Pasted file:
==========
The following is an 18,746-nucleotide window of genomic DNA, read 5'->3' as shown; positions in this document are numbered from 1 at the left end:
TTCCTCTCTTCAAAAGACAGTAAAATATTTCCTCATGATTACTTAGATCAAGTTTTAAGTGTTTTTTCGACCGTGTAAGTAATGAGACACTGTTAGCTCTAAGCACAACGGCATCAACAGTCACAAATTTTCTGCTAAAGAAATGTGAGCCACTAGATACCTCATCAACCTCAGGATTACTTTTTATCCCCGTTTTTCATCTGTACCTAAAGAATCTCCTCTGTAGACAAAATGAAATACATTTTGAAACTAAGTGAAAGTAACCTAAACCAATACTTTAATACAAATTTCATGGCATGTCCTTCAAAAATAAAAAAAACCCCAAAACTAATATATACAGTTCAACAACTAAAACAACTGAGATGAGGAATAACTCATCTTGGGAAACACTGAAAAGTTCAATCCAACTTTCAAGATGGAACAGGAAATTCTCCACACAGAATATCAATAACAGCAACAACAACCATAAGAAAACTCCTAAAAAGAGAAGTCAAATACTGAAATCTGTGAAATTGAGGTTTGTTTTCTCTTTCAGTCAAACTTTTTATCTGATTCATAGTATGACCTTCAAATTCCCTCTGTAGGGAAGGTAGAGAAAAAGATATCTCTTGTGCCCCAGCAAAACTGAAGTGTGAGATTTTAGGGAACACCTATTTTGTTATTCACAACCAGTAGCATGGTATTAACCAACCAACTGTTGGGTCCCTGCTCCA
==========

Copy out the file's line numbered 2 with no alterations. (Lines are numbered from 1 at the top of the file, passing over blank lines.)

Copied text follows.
TTCCTCTCTTCAAAAGACAGTAAAATATTTCCTCATGATTACTTAGATCAAGTTTTAAGTGTTTTTTCGACCGTGTAAGTAATGAGACACTGTTAGCTCTAAGCACAACGGCATCAACAGTCACAAATTTTCTGCTAAAGAAATGTGAGCCACTAGATACCTCATCAACCTCAGGATTACTTTTTATCCCCGTTTTTCATCTGTACCTAAAGAATCTCCTCTGTAGACAAAATGAAATACATTTTGAAACTAAGTGAAAGTAACCTAAACCAATACTTTAATACAAATTTCATGGCATGTCCTTCAAAAATAAAAAAAACCCCAAAACTAATATATACAGTTCAACAACTAAAACAACTGAGATGAGGAATAACTCATCTTGGGAAACACTGAAAAGTTCAATCCAACTTTCAAGATGGAACAGGAAATTCTCCACACAGAATATCAATAACAGCAACAACAACCATAAGAAAACTCCTAAAAAGAGAAGTCAAATACTGAAATCTGTGAAATTGAGGTTTGTTTTCTCTTTCAGTCAAACTTTTTATCTGATTCATAGTATGACCTTCAAATTCCCTCTGTAGGGAAGGTAGAGAAAAAGATATCTCTTGTGCCCCAGCAAAACTGAAGTGTGAGATTTTAGGGAACACCTATTTTGTTATTCACAACCAGTAGCATGGTATTAACCAACCAACTGTTGGGTCCCTGCTCCA